Daily Archives: March 20, 2012

Tennessee State Museum mounts War of 1812 exhibition

If you’re going to be in Nashville between now and June 24, swing by the Tennessee State Museum and see the special bicentennial exhibit Becoming the Volunteer State: Tennessee in the War of 1812.

Nashville Scene has an article on the exhibit and Andrew Jackson’s role in the war.

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Filed under Museums and Historic Sites, Tennessee History

Pachyderm pays ultimate penalty

The University of Virginia is about to mount a theatrical production about an East Tennessee hanging that took place in September 1916, which wouldn’t really be all that interesting, except the individual who got hanged was a five-ton circus elephant belonging to Sparks World Famous Shows.

The show was traveling through the Southeast that fall when the regular elephant trainer had to leave the tour in St. Paul, VA, forcing the owner to take on an extra hand.  On Sept. 10th or 11th, the circus hired a young man named Walter Eldridge, who had been working as a janitor at a local hotel.

Just think—one day you’re mopping up after tourists, and the next you’re responsible for a herd of multi-ton animals.  Who says there’s no such thing as the American Dream?

Eldridge’s second day on the job turned out to be his last.  On Sept. 12th, the circus arrived in Kingsport, TN, where the janitor-turned-pachyderm-handler was responsible for escorting the elephants to and from their watering break.  Accounts of what happened next vary a little, but here’s the way one eyewitness remembered it:

There was a big ditch at that time, run up through Center Street, …And they’d sent these boys to ride the elephants… There was, oh, I don’t know now, seven or eight elephants… and they went down to water them and on the way back each boy had a little stick-like, that was a spear or a hook in the end of it… And this big old elephant reach over to get her a watermelon rind, about half a watermelon somebody eat and just laid it down there; ‘n he did, the boy give him a jerk. He pulled him away from ’em, and he just blowed real big, and when he did, he took him right around the waist… and throwed him against the side of the drink stand and he just knocked the whole side out of it. I guess it killed him, but when he hit the ground the elephant just walked over and set his foot on his head… and blood and brains and stuff just squirted all over the street.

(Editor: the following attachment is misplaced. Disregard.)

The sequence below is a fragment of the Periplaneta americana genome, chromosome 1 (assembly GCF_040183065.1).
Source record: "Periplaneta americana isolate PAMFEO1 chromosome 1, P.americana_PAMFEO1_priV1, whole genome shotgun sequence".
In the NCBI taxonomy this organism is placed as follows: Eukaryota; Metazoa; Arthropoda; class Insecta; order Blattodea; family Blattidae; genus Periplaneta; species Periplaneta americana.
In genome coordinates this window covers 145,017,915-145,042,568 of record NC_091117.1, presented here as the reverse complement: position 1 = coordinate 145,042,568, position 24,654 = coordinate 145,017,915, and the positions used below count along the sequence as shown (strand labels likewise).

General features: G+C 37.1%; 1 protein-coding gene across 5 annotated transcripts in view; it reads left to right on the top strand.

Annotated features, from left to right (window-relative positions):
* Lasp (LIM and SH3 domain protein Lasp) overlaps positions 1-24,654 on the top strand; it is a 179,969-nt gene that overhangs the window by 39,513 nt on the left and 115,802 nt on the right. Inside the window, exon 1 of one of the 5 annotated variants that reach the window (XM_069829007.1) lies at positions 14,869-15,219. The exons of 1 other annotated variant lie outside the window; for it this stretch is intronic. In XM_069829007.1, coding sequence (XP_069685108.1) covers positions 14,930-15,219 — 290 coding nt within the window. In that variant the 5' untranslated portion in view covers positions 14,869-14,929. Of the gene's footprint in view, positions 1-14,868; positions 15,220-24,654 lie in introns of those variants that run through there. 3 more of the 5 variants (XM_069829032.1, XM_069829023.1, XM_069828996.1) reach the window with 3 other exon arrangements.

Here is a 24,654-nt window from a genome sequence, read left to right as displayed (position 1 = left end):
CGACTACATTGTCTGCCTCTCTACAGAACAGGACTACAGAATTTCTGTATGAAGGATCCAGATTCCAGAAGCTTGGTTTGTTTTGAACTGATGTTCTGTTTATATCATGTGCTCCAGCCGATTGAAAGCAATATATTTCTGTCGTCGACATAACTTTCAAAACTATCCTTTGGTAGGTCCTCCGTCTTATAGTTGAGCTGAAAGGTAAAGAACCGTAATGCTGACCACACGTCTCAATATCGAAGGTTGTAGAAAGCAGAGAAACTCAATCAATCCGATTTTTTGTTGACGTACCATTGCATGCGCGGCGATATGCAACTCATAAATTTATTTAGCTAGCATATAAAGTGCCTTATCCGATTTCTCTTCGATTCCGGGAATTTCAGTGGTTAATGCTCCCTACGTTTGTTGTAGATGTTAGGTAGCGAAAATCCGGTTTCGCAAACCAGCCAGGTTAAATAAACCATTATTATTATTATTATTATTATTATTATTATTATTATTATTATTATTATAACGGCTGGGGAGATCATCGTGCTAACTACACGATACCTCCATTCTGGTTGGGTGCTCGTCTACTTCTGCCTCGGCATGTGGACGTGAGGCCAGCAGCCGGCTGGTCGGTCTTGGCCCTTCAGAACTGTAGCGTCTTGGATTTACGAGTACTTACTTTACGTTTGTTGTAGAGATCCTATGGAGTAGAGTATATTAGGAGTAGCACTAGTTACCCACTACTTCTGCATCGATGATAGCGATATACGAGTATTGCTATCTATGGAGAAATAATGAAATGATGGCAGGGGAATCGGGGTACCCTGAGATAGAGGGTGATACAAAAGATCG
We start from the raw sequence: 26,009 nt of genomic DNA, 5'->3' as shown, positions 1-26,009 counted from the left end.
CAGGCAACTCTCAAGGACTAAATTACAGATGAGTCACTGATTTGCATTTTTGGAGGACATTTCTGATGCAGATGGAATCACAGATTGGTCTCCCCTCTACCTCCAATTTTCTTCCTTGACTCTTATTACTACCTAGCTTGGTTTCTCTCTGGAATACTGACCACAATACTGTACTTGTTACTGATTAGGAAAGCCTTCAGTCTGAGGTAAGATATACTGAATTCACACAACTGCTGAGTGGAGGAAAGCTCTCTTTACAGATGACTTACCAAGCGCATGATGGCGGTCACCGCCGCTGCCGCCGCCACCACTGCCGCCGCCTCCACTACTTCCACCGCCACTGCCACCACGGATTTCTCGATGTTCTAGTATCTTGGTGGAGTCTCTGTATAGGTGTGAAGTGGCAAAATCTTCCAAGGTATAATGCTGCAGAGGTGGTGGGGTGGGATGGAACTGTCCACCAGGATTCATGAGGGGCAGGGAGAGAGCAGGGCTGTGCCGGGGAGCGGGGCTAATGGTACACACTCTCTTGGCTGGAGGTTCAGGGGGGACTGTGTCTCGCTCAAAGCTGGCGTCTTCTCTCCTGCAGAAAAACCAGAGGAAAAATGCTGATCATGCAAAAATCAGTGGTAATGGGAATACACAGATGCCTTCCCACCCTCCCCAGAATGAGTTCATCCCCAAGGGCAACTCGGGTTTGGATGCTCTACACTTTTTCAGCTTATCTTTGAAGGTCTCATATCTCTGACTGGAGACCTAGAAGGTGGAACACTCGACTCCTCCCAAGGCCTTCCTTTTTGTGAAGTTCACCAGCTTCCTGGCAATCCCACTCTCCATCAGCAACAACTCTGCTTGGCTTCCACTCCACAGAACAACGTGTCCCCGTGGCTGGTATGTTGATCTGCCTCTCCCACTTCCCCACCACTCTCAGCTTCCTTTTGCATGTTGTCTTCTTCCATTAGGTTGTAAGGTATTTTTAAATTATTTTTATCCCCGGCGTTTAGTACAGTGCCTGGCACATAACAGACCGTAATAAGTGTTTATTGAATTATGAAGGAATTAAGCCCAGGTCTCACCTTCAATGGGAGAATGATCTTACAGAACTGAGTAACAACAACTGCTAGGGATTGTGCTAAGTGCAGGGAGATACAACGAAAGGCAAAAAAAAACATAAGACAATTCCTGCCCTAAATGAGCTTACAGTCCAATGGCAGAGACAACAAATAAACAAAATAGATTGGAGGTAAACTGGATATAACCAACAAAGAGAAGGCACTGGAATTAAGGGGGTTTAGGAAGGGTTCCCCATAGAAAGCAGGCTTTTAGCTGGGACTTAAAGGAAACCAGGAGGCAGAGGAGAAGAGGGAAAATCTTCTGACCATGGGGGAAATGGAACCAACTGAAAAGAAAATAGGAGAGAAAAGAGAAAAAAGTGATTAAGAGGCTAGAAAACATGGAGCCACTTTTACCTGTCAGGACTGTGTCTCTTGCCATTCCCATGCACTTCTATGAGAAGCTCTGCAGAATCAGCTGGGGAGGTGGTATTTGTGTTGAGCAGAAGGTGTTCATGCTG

Not exactly the kind of thing you can walk off.

In actuality, the circus had five elephants rather than seven or eight, and the elephant that killed Eldridge was a she, not a he.  Her name was Mary, and she’d been with the circus for twenty years.  That wasn’t enough to get her off the hook for Eldridge’s death.  The crowd who saw the whole thing happen started calling for blood, and in any case a rampaging elephant was bad for business, so the circus owner decided that Mary had to be put down.

But imposing the death penalty on an elephant is one thing, carrying it out quite another.  Guns proved ineffective, and the idea of smashing Mary between two railroad engines seemed a little grotesque, so the circus decided to try hanging.  The nearby town of Erwin had a large rail yard, where about 2,500 people turned out to see Mary hoisted by the neck from a derrick.  Hoisted twice, actually, since the chain broke on the first attempt.

That’s admittedly pretty horrible, but the good news is that somebody had the presence of mind to take a photo.

This sordid episode has enjoyed quite a bit of notoriety on the Interwebs, and is also the subject of a short book.  If you’re curious about the play, copies of the script are available on Amazon.  Believe it or not, this is only one of two plays about this incident; another one premiered in 2009.


Filed under Appalachian History, Tennessee History